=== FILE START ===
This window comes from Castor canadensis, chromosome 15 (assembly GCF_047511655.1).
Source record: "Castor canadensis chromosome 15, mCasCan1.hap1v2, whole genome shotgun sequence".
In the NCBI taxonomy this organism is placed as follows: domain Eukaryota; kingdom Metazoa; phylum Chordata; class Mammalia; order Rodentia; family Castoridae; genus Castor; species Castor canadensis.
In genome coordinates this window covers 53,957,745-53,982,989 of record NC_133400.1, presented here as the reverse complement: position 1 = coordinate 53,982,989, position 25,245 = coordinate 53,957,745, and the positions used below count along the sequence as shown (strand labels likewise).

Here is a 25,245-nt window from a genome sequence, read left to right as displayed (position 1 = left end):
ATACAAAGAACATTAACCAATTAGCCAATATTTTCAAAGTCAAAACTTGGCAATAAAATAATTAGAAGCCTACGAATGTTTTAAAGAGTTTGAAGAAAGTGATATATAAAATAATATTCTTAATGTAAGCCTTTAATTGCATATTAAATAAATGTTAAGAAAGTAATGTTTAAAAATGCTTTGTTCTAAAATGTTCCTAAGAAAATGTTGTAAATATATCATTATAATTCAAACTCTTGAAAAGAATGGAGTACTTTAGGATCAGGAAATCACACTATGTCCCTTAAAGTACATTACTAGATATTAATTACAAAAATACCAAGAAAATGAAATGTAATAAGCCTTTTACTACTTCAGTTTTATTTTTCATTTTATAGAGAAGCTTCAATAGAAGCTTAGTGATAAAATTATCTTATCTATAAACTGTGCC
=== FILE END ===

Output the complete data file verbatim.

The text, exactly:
This window comes from Castor canadensis, chromosome 15 (assembly GCF_047511655.1).
Source record: "Castor canadensis chromosome 15, mCasCan1.hap1v2, whole genome shotgun sequence".
In the NCBI taxonomy this organism is placed as follows: domain Eukaryota; kingdom Metazoa; phylum Chordata; class Mammalia; order Rodentia; family Castoridae; genus Castor; species Castor canadensis.
In genome coordinates this window covers 53,957,745-53,982,989 of record NC_133400.1, presented here as the reverse complement: position 1 = coordinate 53,982,989, position 25,245 = coordinate 53,957,745, and the positions used below count along the sequence as shown (strand labels likewise).

Here is a 25,245-nt window from a genome sequence, read left to right as displayed (position 1 = left end):
ATACAAAGAACATTAACCAATTAGCCAATATTTTCAAAGTCAAAACTTGGCAATAAAATAATTAGAAGCCTACGAATGTTTTAAAGAGTTTGAAGAAAGTGATATATAAAATAATATTCTTAATGTAAGCCTTTAATTGCATATTAAATAAATGTTAAGAAAGTAATGTTTAAAAATGCTTTGTTCTAAAATGTTCCTAAGAAAATGTTGTAAATATATCATTATAATTCAAACTCTTGAAAAGAATGGAGTACTTTAGGATCAGGAAATCACACTATGTCCCTTAAAGTACATTACTAGATATTAATTACAAAAATACCAAGAAAATGAAATGTAATAAGCCTTTTACTACTTCAGTTTTATTTTTCATTTTATAGAGAAGCTTCAATAGAAGCTTAGTGATAAAATTATCTTATCTATAAACTGTGCC